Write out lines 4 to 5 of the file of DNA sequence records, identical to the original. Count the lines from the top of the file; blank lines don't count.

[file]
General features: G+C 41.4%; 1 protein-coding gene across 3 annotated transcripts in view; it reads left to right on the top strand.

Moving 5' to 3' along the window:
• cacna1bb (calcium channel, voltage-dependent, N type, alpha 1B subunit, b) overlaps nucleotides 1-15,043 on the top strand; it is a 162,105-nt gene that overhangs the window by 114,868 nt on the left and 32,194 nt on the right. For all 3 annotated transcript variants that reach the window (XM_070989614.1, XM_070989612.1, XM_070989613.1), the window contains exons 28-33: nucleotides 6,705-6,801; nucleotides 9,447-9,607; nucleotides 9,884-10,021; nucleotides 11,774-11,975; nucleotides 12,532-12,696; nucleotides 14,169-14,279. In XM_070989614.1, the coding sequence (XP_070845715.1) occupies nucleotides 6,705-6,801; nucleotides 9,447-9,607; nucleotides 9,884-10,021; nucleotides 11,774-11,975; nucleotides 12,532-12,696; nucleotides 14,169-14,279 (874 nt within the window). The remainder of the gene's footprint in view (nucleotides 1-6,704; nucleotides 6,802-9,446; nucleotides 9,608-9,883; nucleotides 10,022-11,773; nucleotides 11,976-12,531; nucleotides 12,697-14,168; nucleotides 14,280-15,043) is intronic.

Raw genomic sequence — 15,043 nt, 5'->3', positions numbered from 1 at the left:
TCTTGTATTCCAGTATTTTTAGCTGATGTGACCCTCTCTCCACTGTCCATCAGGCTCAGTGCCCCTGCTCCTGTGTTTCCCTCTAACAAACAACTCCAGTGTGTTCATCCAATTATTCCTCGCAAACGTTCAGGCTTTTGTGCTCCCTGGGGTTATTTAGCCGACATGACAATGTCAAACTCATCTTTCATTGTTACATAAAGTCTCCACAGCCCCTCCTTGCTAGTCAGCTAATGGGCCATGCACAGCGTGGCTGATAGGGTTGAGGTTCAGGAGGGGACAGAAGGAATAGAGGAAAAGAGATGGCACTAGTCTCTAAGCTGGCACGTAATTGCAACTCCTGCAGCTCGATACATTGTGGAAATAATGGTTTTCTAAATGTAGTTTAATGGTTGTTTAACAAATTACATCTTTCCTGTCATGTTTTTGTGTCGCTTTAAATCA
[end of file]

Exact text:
Raw genomic sequence — 15,043 nt, 5'->3', positions numbered from 1 at the left:
TCTTGTATTCCAGTATTTTTAGCTGATGTGACCCTCTCTCCACTGTCCATCAGGCTCAGTGCCCCTGCTCCTGTGTTTCCCTCTAACAAACAACTCCAGTGTGTTCATCCAATTATTCCTCGCAAACGTTCAGGCTTTTGTGCTCCCTGGGGTTATTTAGCCGACATGACAATGTCAAACTCATCTTTCATTGTTACATAAAGTCTCCACAGCCCCTCCTTGCTAGTCAGCTAATGGGCCATGCACAGCGTGGCTGATAGGGTTGAGGTTCAGGAGGGGACAGAAGGAATAGAGGAAAAGAGATGGCACTAGTCTCTAAGCTGGCACGTAATTGCAACTCCTGCAGCTCGATACATTGTGGAAATAATGGTTTTCTAAATGTAGTTTAATGGTTGTTTAACAAATTACATCTTTCCTGTCATGTTTTTGTGTCGCTTTAAATCA